Can Big Data do this on its own? Perhaps we should work together? Big MR anyone?
Do market researchers listen to the client’s problems when the clock is ticking for them to deliver fast results? How do we ensure that we don’t fall into this pitfall? How can we make market research FAST without compromising on quality of data?
Darren Mark Noyce: The best market research consultants, as you will find at Skopos, will always listen and adapt to a client’s needs and issues – and will at all times advise if data quality (or anything else) might be at risk, whether this be through speed, budget, design or something else.
As we all know, there are firms out there who will provide “instant insights” for a fee, but here you will find little or no advice or service (or even communication if it is a DIY platform). This is absolutely fine if the client is confident and knows the limitations of any platform. But caution is advised, especially if it seems to be too good to be true (e.g. “instant insights for peanuts”).
But sometimes speed is a necessity, perhaps to counter an emergency or competitor move. Quality at speed is of course possible, with necessary knowledge, budget and resource. Utilising a third party consulting firm makes sense, as they can take the load and responsibility and deliver against brief (needs). They can also ensure the necessary quality (even at speed) by ensuring the study design is as scientific as possible, valid and reliable (the sample structure, the questionnaire design, the analysis spec, the statistics, the interpretation and meaning).
Our best advice would be that where speed is the over-riding driver, know why this is. Is it really speed, or an ultra-nervous or over-anxious decision-maker, who might feel calmer if he was advised (say over a late morning coffee) that if they waited one week for the study to be implemented properly (and spend £10k more), that his results (and the outcome of his decision) would be much more precise, complete, decipherable and reliable. And they would have an external expert to lean on for the implementation, analysis, interpretation, and most importantly ‘meaning’. Or more proverbially speaking….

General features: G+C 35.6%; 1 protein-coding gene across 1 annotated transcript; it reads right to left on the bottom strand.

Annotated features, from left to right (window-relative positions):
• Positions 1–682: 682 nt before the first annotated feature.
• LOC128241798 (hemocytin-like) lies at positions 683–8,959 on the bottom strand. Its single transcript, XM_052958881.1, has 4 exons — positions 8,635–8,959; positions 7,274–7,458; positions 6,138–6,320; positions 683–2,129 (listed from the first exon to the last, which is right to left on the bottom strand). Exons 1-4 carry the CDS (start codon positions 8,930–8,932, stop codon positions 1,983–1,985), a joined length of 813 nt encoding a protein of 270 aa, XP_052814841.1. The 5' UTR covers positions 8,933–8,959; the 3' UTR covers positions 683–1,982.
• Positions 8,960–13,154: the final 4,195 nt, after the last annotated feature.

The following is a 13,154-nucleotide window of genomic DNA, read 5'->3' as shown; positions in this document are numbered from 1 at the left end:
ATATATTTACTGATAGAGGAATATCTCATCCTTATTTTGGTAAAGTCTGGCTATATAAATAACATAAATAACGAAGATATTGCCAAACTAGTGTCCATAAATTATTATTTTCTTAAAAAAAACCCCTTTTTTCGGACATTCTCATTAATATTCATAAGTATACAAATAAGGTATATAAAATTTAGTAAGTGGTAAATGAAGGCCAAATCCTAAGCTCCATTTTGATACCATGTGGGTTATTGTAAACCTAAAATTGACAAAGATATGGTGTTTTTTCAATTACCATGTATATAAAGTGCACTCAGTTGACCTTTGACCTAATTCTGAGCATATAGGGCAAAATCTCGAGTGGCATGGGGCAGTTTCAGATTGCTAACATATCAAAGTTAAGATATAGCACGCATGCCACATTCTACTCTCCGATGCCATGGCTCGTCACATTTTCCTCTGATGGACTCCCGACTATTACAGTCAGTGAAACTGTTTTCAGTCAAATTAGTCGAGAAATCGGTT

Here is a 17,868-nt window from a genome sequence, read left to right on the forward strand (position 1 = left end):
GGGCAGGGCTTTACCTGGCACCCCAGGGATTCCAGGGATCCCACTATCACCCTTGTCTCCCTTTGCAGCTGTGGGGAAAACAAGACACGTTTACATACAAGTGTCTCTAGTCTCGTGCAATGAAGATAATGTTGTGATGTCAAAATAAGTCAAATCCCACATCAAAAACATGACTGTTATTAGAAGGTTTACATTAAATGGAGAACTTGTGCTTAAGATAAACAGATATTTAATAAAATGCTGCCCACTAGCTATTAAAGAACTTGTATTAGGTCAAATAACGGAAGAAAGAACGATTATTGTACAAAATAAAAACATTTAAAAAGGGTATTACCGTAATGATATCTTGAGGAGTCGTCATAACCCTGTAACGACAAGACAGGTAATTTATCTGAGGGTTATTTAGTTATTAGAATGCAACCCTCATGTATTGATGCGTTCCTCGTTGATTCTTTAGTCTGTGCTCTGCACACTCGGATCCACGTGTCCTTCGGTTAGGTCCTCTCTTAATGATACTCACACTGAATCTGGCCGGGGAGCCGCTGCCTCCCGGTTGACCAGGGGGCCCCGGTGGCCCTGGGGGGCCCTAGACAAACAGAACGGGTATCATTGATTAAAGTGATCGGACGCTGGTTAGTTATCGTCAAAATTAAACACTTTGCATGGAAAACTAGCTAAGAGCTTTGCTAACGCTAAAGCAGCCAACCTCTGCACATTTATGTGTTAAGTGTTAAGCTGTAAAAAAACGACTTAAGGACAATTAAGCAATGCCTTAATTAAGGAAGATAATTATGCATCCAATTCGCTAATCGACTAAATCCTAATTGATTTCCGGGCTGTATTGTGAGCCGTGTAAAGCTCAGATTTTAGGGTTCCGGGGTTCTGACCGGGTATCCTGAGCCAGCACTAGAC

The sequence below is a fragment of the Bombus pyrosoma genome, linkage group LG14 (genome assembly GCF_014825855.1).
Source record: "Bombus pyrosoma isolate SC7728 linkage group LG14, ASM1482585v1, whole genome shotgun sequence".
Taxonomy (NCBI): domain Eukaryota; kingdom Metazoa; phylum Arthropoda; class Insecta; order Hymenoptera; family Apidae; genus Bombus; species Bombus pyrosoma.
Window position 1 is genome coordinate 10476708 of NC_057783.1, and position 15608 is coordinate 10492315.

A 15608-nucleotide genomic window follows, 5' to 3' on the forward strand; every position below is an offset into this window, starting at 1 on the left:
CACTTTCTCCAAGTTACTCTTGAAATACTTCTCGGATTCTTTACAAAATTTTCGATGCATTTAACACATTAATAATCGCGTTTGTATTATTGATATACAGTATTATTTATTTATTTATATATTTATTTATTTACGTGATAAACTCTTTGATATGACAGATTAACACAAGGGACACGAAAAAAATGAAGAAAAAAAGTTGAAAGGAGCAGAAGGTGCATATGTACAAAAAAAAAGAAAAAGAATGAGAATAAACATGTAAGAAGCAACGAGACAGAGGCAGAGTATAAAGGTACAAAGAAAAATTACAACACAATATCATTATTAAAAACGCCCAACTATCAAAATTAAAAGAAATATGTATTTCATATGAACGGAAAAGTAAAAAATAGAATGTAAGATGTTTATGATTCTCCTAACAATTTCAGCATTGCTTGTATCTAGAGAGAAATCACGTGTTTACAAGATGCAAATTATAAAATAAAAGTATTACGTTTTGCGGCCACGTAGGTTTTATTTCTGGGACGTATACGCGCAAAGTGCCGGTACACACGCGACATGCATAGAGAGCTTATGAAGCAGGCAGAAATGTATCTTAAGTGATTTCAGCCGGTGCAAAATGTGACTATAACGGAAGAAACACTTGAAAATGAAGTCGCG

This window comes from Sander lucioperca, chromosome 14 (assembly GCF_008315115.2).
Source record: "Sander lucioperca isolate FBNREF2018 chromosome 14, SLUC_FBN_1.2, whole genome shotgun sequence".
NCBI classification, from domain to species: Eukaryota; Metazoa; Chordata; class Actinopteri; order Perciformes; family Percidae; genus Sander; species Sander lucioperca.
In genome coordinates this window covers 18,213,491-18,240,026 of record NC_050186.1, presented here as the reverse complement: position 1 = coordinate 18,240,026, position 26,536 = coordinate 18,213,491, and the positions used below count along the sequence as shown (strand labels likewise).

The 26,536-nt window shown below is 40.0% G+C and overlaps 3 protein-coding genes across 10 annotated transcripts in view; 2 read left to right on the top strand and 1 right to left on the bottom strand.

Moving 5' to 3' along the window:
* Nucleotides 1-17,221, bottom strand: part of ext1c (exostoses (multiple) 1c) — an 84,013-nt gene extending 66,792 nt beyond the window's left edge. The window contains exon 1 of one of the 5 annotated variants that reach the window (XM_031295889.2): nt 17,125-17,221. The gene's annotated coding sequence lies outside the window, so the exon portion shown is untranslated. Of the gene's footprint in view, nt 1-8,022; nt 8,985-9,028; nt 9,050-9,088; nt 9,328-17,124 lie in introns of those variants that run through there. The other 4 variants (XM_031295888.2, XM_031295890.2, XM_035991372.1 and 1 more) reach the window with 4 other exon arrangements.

God made time, but man made haste (Irish Proverb)
The devil takes a hand in what is done in haste (Turkish Proverb).
How can researchers deal with the inefficiency of traditional methodologies to connect with the new age consumers?
Darren Mark Noyce: Every method of data collection (in person, phone, online, paper, etc.) has its strengths and weaknesses, and none is perfect (notwithstanding the unreliability of human behaviours and response, which would impact any Q&A and some observational research methods).
There is still a HUGE role for more traditional research methods today. Take for instance qualitative focus groups and depth interviews. Some of the oldest methods, we at Skopos are undertaking more of these than ever (even with our Digital reputation). The key reason is they help uncover feelings, emotions, beliefs, reactions etc. that is just not possible online (or over the phone for that matter).
Inefficiency in the question presumably refers to “slower, costlier, less convenient”. Whether to use less efficient methods will always be a judgement call after a good conversation (and good communications) with the client. What research is required to meet the holistic business need(s) and decisions should always be the first call; pared back to meet budgets and timescales only if this really has to be the case. Skopos, like all the best MR agencies, has the full toolkit of methods at its disposal managed by experienced experts. Any inefficiencies are openly discussed and managed to minimise impact (on the project and client).
Are restrictive budgets hampering market researchers to provide ‘actionable’ insights? Is there a way to deal with such constraints?
Darren Mark Noyce: No and yes. Market Researchers are wonderfully curious and capable chaps. They can take multiple or single data sources, assess the validity and reliability, undertake analysis, and paint pictures that tell the story so the client can make decisions and act. They can do this on a ‘shoestring’ if required, and most experienced researchers have cases where they have done so.